Adding a –ul to the first KAPE argument ensured that the memory collection operations would take place first and only then when completed start the next phase of the triage collection.

--msource C:\ --mdest $dest --module DumpIt_Memory,MagnetForensics_EDD --ul
--tsource C:\ --tdest $dest --target KapeTriage --vhdx $env:computername --zv false

Another bit about batch mode. When kape.exe executes and there is a _kape.cli in the root path it will use those arguments and then renames the file to $timestamp_kape.cli. So the next time KAPE executes from this directory, a _kape.cli will not be present. Since the intention of the script is to be reusable and repeatable without intrevention, I needed the _kape.cli to be persistent. I decided the solution was to have the script create the _kape.cli at runtime. This also allowed me to accommodate for the x64 vs ARM64 issue. If ARM is detected, the _kape.cli will be generated with the instructions for the ARM module. Otherwise the x64 module will be used.

$arm = (Get-WmiObject -Class Win32_ComputerSystem).SystemType -match '(ARM)'
if ($arm -eq "True") {
     Write-Host "ARM detected"
     Set-Content -Path _kape.cli -Value "--msource C:\ --mdest $dest --module DumpIt_Memory_ARM,MagnetForensics_EDD --ul" }
else {
    Set-Content -Path _kape.cli -Value "--msource C:\ --mdest $dest --module DumpIt_Memory,MagnetForensics_EDD --ul" }
Add-Content -Path _kape.cli -Value "--tsource C:\ --tdest $dest --target KapeTriage --vhdx $env:computername --zv false"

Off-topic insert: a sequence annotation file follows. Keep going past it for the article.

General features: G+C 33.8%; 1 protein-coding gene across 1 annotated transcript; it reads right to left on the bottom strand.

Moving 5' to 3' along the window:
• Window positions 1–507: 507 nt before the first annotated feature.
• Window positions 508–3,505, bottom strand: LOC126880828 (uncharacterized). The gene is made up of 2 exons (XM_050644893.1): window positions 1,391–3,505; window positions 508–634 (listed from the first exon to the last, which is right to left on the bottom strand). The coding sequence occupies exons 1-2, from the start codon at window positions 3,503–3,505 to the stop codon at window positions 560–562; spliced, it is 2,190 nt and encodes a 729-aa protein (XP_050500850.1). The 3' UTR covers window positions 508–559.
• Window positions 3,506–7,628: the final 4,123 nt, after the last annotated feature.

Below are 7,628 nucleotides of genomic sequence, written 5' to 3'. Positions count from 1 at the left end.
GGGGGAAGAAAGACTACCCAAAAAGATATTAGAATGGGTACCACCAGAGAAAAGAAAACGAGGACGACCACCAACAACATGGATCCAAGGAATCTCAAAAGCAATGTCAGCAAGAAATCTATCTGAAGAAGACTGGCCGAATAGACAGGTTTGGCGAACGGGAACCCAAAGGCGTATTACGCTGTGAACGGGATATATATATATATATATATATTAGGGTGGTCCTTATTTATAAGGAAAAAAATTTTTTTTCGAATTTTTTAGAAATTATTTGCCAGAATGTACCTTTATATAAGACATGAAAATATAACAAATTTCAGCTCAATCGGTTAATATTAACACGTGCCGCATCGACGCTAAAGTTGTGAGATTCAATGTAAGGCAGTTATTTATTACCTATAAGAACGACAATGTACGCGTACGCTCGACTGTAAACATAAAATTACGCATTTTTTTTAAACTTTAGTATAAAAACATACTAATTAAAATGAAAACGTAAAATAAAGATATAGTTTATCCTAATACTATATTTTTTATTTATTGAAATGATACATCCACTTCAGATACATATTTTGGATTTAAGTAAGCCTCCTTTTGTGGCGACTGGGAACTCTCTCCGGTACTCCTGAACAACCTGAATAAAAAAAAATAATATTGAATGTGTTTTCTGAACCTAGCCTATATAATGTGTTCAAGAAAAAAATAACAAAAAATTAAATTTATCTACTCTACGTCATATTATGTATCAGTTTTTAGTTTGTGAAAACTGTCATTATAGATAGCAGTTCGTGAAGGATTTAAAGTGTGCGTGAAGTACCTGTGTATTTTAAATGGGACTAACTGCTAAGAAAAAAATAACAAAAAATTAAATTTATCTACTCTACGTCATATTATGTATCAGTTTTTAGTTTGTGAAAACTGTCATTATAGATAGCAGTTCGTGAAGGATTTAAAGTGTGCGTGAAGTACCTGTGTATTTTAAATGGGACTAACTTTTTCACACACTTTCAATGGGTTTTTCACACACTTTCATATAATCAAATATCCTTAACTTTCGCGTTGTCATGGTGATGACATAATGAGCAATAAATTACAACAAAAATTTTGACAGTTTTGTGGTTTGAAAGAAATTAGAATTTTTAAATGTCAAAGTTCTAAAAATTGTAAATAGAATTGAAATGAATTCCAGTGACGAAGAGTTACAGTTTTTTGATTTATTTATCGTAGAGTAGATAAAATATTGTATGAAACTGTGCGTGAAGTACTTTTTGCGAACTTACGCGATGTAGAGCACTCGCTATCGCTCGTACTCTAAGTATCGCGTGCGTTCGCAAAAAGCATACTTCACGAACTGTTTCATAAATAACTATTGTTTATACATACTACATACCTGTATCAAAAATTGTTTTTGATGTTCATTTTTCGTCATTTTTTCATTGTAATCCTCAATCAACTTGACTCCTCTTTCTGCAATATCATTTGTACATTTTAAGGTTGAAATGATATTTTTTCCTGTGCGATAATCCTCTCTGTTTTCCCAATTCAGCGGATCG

Other enhancements

Up until recently the script required specific folder configurations in place (collections folder, memory folder, KAPE, etc.) That’s been simplified now. Just sit CSIRT-Collect.ps1 next to your KAPE directory (whether on network or USB) and the script will take care of any folder creation necessary.

v4.0 Features:

– “One Script to Rule them All”
– Admin permissions check before execution

param ([switch]$Elevated)
function Test-Admin {
    $currentUser = New-Object Security.Principal.WindowsPrincipal $([Security.Principal.WindowsIdentity]::GetCurrent())
if ((Test-Admin) -eq $false)  {
    if ($elevated) {
    } else {
        Write-host -fore DarkYellow "CSIRT-Collect requires Admin permissions (not detected). Exiting."        

– Memory acquisition will use Magnet DumpIt for Windows (previously used Magnet RAM Capture).
– Support for x64, ARM64 and x86 architectures.
– Both memory acquistion and triage collection now facilitated via KAPE batch mode with _kape.cli dynamically built during execution.